Equalities minister Kemi Badenoch refuses to say when conversion therapy ban will land

Kemi Badenich in dark jacket and white top

Women and equalities minister Kemi Badenoch avoided giving a date for when legislation banning conversion therapy will be introduced in parliament, but suggested it should be before the next general election. 

Speaking in front of the Women and Equalities Select Committee on Wednesday (1 March), the Conservative minister addressed questions about the government’s long-promised ban on so-called ‘conversion therapy’ as well as other issues which come under her portfolio of responsibility. 

Conversion practices, as they are also known, are acts of trying to change a person’s gender or sexuality. This is something all major UK medical organisation agree is not possible.

Theresa May first promised a ban in 2018. After Boris Johnson delayed and then staged a double U-turn on a legislative ban, Rishi Sunak’s government announced in January that a draft bill would be forthcoming.

Kemi Badenoch outside Downing Street in December 2022 (Rasid Necati Aslim/Anadolu Agency via Getty Images)

Badenoch told the committee in Westminster she is “pleased” with the progress of the draft and said it is “coming” in “due course”. 

She said that the bill should enter parliament before the next election, as that is something the government has already “committed” to – although she refused to name a specific date. 

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“We’ve stated multiple times that we do intend to bring in a legislative ban on conversion practices, and we call it conversion practices, because it’s not therapy,” Badenoch said.

She addressed the decision to submit the plans for pre-legislative scrutiny, something which has been criticised considering the government has conducted lengthy research and consultation on the topic.

“We have decided that we’re going down the pre legislative scrutiny route,” Badenoch said.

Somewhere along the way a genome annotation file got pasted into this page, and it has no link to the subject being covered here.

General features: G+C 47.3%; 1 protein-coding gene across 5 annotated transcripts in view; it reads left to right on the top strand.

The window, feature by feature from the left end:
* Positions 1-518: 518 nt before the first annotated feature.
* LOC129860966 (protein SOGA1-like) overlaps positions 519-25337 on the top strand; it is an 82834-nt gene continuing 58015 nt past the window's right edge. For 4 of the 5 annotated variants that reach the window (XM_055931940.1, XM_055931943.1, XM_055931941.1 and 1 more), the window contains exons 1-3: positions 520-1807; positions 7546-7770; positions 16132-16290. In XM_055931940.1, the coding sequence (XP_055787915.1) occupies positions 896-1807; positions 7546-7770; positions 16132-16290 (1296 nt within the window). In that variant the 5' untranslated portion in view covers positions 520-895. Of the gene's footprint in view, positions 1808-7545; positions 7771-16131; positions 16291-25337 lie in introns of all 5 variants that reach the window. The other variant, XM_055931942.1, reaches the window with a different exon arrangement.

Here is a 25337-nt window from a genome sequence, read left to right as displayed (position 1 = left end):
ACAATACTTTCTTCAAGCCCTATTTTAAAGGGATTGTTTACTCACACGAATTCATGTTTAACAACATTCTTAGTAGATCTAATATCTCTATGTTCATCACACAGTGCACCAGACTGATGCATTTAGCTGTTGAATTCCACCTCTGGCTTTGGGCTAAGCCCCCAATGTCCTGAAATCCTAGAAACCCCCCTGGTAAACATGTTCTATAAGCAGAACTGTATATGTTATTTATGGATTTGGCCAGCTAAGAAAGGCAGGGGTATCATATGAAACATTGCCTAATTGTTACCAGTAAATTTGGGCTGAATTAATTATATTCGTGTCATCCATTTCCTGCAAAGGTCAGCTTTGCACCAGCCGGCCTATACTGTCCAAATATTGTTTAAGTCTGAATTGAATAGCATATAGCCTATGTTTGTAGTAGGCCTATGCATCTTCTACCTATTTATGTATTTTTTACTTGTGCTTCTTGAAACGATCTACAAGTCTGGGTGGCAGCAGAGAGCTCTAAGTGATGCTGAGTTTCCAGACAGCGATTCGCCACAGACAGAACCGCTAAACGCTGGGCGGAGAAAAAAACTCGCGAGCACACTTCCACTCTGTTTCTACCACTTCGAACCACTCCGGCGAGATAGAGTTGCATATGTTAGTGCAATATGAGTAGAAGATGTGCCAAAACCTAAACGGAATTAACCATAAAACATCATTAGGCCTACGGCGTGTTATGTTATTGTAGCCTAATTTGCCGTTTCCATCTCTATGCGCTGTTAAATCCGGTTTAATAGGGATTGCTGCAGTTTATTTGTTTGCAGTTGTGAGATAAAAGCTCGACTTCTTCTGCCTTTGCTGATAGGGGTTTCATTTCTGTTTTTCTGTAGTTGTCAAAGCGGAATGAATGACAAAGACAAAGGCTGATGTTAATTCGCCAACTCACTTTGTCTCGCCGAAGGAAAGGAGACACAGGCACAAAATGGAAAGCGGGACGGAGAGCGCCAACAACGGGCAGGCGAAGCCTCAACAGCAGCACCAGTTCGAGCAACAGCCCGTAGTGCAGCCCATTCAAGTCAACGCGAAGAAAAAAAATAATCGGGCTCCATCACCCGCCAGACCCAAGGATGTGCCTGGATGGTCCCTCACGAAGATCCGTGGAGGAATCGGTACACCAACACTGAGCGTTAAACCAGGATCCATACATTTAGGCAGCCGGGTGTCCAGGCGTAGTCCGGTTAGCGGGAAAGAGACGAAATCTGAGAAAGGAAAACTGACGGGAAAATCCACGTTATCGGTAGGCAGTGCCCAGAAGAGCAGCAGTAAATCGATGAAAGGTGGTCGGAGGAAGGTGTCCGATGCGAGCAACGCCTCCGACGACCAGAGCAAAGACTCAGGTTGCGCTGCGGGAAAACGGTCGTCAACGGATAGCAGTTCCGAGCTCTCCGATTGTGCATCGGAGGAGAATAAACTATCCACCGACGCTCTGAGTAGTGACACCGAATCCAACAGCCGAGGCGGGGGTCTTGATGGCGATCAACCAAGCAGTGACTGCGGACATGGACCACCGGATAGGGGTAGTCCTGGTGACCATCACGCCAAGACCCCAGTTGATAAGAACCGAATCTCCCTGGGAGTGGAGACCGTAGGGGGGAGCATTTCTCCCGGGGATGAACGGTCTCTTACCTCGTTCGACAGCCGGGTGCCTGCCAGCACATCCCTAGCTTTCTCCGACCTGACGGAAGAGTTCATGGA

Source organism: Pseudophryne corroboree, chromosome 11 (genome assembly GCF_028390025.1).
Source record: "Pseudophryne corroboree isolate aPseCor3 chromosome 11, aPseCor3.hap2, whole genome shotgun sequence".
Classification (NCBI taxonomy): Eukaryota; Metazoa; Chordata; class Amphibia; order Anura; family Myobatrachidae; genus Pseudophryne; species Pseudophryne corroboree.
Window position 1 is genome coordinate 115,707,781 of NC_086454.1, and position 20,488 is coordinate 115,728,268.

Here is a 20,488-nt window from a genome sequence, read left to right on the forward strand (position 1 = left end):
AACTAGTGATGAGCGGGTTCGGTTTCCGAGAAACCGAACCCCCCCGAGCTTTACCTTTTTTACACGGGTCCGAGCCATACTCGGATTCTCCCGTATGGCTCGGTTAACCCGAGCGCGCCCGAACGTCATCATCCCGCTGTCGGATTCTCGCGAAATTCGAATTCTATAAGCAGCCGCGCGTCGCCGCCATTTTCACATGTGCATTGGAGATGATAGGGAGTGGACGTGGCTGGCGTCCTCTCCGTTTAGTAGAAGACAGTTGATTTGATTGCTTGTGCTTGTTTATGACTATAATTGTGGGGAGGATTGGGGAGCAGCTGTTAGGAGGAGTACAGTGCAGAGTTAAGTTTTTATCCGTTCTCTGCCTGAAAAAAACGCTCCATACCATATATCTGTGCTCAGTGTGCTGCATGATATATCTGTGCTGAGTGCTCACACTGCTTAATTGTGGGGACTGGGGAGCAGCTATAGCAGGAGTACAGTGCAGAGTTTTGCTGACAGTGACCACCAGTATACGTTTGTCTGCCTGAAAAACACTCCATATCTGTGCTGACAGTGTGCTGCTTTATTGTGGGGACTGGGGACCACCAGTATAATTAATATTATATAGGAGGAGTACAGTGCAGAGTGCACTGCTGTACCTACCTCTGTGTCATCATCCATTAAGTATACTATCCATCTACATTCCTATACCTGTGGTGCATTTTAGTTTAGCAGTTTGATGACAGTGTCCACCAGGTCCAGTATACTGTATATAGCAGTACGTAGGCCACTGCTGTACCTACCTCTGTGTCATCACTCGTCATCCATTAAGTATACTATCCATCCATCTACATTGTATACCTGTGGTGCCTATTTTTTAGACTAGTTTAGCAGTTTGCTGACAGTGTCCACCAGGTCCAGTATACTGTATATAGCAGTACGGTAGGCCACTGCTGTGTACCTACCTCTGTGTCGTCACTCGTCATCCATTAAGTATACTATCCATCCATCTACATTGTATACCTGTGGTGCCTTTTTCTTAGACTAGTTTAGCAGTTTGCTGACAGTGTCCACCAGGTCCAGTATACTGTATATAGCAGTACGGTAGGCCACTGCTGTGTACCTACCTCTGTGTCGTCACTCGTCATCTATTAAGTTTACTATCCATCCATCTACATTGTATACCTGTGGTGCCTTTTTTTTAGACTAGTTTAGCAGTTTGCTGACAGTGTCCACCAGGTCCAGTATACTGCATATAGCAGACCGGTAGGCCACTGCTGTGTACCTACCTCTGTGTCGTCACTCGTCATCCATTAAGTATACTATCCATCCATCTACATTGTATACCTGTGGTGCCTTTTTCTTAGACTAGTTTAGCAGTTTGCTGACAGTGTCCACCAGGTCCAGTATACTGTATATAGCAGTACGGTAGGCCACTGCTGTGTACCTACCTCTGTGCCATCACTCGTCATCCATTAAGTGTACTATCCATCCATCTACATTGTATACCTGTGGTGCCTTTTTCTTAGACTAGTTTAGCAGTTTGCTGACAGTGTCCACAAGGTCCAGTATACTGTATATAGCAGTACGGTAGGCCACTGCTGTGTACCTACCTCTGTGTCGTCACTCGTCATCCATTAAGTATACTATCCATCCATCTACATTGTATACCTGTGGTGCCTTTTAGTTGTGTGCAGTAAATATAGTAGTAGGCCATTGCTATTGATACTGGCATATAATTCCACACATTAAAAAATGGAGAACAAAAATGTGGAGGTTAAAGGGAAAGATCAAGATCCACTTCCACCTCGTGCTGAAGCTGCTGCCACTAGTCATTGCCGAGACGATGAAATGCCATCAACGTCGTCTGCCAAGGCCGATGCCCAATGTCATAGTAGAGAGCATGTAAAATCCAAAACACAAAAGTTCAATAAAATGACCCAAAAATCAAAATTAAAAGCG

“That was a matter of debate on whether having that would prolong the process but looking at how contentious the issue has been in terms of how it was discussed, and also looking at the strength of feeling across both Houses of Parliament and on both sides of the argument. We felt that just having the PLS process would make the bill a lot more rigorous,” she told the room. 

Conversion therapy ban must be ‘robust’, says Kemi Badenoch

The minister confirmed that the bill is “currently being drafted” but said she does not want to provide a specific date which “will only disappoint”. 

“It has to be as good as it possibly can be,” she explained to the committee, “and cover all the elements that we want covered before we publish”. 

“We can’t continue litigating this over and over again and I think that that’s what they can have confidence in, that we’re doing this properly,” she continued. 

Badenoch was asked to elaborate on previous comments about unresolved issues preventing the publication of a draft bill.

She said “a lot of the evidence” received from clinicians, as well as “some of what we’ve seen from the Cass review” into care for young trans people. She said this was why a bill would refer to conversion practices rather than therapy.

Protesters calling for a complete ban on LGBTQ+ conversion therapy in 2022 (Getty)

A ban has been a long time coming

An initial ban on conversion therapy was announced under Thersea May’s government in 2018, only for the successive government under Boris Johnson to dither on putting legislation into place. 

In March 2022, Johnson dropped plans for a legislative ban on conversion therapy but then quickly made a U-turn after facing huge public backlash for the decision. He announced however that he would exclude trans people from the measure. 

In January, the government once more promised to bring in legislation – inclusive of trans people – which would see conversion therapy outlawed but did not set a date for when such a law would be published.